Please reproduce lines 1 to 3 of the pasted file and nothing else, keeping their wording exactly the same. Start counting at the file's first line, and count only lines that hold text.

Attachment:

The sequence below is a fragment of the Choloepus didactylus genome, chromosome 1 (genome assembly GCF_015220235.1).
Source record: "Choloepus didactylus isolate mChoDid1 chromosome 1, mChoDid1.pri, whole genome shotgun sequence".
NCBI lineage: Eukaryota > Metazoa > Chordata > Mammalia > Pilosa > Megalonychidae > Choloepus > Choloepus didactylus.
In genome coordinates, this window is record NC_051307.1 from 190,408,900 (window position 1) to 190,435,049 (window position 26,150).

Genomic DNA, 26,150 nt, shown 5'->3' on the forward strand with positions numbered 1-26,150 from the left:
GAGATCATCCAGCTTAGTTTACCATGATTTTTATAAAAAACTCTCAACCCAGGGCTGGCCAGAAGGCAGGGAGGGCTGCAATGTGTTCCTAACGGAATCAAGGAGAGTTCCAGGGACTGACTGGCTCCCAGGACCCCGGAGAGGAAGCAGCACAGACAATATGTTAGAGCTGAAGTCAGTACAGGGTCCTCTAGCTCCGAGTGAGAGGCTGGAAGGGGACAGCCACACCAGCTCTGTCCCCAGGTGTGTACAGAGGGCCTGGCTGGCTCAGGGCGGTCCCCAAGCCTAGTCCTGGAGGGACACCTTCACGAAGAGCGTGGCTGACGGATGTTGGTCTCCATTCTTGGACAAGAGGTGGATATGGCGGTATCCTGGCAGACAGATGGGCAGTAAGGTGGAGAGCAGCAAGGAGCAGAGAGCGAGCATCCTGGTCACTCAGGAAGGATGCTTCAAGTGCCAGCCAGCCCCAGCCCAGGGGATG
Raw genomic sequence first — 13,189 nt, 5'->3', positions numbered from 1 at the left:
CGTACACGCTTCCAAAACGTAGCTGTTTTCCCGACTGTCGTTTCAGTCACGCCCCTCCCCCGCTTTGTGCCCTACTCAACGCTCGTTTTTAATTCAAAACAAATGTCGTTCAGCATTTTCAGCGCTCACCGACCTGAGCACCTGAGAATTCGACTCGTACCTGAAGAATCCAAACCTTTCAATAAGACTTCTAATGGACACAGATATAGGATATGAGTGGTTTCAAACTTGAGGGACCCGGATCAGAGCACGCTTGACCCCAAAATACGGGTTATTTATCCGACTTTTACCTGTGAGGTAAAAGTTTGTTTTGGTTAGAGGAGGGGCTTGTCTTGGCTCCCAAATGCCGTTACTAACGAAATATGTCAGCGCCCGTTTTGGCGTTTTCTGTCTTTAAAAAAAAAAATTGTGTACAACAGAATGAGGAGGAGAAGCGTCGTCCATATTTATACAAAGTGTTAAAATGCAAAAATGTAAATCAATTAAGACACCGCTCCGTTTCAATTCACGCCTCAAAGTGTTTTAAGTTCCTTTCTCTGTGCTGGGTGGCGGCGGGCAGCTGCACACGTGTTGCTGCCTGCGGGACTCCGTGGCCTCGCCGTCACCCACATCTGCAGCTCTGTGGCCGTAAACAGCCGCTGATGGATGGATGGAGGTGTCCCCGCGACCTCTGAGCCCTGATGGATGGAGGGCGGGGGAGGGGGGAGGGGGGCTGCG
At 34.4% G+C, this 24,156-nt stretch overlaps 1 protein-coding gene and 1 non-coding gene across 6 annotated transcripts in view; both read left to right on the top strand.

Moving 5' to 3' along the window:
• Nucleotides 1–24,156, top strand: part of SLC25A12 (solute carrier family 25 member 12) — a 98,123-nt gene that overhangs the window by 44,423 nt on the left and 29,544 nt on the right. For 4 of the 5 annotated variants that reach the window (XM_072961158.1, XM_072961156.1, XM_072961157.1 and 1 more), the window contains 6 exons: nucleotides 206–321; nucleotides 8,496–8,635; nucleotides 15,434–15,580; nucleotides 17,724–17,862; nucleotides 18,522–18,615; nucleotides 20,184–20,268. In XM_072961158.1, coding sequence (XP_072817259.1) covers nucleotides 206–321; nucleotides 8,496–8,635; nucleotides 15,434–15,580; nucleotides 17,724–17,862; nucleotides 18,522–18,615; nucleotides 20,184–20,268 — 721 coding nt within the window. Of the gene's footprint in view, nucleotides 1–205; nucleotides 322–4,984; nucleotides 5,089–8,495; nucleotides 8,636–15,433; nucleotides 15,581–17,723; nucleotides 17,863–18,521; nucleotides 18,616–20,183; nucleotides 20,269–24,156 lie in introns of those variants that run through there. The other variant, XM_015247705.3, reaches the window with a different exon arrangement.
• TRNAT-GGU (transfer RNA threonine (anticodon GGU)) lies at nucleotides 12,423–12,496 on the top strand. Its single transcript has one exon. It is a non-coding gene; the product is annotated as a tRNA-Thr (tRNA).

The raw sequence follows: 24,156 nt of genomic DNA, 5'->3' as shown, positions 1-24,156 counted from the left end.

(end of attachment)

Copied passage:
The sequence below is a fragment of the Choloepus didactylus genome, chromosome 1 (genome assembly GCF_015220235.1).
Source record: "Choloepus didactylus isolate mChoDid1 chromosome 1, mChoDid1.pri, whole genome shotgun sequence".
NCBI lineage: Eukaryota > Metazoa > Chordata > Mammalia > Pilosa > Megalonychidae > Choloepus > Choloepus didactylus.